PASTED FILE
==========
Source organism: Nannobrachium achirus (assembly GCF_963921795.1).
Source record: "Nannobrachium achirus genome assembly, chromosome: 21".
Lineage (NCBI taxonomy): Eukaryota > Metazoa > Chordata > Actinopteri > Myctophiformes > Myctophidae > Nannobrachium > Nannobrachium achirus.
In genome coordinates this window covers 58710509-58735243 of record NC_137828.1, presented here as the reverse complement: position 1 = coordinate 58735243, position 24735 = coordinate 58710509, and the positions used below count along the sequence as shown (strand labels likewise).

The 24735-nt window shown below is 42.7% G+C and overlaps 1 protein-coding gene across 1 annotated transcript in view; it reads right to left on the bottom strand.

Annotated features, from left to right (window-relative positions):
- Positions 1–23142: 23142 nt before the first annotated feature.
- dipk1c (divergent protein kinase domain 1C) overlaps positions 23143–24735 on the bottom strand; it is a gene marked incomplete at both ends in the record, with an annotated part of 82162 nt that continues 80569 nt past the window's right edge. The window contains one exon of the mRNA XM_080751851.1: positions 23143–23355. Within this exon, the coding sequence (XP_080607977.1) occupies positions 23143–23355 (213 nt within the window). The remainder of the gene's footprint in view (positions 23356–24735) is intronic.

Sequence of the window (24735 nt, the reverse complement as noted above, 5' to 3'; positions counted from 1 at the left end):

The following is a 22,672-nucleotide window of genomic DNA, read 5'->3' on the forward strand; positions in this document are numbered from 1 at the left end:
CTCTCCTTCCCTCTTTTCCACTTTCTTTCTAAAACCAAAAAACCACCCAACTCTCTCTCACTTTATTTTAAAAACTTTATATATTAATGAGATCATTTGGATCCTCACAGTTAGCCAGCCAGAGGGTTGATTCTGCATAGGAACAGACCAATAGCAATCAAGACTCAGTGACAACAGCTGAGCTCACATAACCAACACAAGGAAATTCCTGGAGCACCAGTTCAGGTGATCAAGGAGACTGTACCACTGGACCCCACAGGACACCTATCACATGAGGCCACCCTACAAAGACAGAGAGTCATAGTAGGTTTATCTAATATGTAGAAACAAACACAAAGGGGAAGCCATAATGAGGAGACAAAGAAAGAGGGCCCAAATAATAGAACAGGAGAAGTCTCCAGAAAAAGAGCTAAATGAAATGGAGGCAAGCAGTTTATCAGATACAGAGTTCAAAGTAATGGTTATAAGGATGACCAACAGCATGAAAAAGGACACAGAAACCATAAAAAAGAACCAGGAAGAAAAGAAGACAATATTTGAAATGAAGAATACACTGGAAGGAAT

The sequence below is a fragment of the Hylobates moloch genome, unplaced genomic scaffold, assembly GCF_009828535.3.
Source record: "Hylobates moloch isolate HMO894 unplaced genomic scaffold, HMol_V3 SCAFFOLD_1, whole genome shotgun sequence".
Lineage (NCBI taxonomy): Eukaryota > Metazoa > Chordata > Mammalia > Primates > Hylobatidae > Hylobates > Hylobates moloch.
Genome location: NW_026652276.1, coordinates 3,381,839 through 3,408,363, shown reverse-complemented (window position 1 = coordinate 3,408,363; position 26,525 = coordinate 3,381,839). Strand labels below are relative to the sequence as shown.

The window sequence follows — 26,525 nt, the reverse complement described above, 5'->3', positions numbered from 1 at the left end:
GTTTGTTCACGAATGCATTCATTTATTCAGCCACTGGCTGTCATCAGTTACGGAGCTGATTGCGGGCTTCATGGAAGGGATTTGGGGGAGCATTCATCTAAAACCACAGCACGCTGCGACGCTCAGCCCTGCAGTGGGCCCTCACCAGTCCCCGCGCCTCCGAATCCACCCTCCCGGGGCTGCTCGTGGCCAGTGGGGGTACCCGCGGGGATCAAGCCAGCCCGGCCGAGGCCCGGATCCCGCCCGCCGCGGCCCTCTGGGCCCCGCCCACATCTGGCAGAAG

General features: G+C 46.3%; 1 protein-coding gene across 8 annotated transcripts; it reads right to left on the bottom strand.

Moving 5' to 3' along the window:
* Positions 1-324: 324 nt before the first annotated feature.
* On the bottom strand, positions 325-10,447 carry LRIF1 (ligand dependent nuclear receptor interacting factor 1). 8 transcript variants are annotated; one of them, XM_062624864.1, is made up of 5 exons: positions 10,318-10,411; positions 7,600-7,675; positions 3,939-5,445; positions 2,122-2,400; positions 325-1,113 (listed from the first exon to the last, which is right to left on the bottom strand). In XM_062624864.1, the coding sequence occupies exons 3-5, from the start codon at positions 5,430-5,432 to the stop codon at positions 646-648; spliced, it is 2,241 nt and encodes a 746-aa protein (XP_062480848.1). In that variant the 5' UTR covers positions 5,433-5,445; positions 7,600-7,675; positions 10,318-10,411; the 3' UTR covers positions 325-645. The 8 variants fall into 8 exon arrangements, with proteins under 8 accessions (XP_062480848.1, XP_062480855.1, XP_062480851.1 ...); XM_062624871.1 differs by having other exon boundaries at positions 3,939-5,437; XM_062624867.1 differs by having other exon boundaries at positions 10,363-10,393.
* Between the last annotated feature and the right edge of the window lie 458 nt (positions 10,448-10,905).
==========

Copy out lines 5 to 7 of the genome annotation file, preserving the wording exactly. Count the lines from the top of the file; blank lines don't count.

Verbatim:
The 24735-nt window shown below is 42.7% G+C and overlaps 1 protein-coding gene across 1 annotated transcript in view; it reads right to left on the bottom strand.

Annotated features, from left to right (window-relative positions):
- Positions 1–23142: 23142 nt before the first annotated feature.